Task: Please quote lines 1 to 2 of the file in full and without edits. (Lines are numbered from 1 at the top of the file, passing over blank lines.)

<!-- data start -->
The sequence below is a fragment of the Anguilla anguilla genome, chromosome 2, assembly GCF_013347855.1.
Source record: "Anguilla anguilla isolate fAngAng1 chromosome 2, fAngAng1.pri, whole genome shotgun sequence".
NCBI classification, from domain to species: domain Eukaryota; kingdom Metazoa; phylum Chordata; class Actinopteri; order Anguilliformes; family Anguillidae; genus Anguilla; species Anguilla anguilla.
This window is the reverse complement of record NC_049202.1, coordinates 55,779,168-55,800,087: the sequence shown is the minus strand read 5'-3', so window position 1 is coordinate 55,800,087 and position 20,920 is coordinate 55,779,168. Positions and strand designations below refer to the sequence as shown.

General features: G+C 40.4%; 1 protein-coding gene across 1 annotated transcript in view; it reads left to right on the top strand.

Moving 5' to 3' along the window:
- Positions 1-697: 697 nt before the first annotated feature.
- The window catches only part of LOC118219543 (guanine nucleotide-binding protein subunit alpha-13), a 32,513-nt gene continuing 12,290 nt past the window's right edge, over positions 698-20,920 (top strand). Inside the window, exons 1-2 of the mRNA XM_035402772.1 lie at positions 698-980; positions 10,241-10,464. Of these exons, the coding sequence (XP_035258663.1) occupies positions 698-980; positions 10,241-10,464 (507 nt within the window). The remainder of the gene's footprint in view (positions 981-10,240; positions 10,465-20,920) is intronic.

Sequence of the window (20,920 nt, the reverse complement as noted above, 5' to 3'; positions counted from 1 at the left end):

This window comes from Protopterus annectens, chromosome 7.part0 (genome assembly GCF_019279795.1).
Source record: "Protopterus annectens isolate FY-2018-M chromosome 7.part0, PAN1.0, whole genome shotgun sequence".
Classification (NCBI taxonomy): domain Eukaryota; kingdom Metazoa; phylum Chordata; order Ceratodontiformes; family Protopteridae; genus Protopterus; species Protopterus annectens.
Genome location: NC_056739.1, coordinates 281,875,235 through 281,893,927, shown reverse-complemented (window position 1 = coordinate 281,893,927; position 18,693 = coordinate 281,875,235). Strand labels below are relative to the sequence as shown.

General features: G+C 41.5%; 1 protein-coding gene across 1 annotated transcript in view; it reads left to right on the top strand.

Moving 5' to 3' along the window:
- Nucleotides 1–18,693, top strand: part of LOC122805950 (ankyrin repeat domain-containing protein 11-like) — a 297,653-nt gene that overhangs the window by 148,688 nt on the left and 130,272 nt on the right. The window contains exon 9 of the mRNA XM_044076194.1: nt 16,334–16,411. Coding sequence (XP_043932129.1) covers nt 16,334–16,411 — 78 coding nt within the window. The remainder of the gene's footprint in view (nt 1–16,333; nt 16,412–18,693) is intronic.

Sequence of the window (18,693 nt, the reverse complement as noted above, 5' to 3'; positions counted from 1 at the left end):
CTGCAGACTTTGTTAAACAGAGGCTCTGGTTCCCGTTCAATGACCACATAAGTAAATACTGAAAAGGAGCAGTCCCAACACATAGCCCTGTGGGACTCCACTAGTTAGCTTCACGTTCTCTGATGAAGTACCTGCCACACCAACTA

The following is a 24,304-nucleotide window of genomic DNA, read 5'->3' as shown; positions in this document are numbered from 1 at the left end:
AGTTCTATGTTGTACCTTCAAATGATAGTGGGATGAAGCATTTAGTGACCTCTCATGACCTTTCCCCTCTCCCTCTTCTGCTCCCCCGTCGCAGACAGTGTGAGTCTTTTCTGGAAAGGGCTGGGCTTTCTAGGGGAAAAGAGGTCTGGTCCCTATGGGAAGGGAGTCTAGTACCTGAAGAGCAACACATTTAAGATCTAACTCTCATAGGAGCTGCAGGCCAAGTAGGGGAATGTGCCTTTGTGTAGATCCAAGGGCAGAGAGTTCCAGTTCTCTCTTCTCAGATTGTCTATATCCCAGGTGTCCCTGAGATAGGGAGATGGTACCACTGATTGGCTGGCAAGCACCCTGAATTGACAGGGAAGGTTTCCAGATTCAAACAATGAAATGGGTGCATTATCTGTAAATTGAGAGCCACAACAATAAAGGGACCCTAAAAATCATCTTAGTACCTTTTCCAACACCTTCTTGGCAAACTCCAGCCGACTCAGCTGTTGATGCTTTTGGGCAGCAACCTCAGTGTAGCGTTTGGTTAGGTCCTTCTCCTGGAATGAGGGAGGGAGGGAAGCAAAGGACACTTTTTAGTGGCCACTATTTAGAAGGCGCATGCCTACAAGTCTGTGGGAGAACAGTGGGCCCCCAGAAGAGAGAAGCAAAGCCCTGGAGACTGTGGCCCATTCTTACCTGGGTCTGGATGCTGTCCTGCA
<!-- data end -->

The sequence below is a fragment of the Anguilla anguilla genome, chromosome 2, assembly GCF_013347855.1.
Source record: "Anguilla anguilla isolate fAngAng1 chromosome 2, fAngAng1.pri, whole genome shotgun sequence".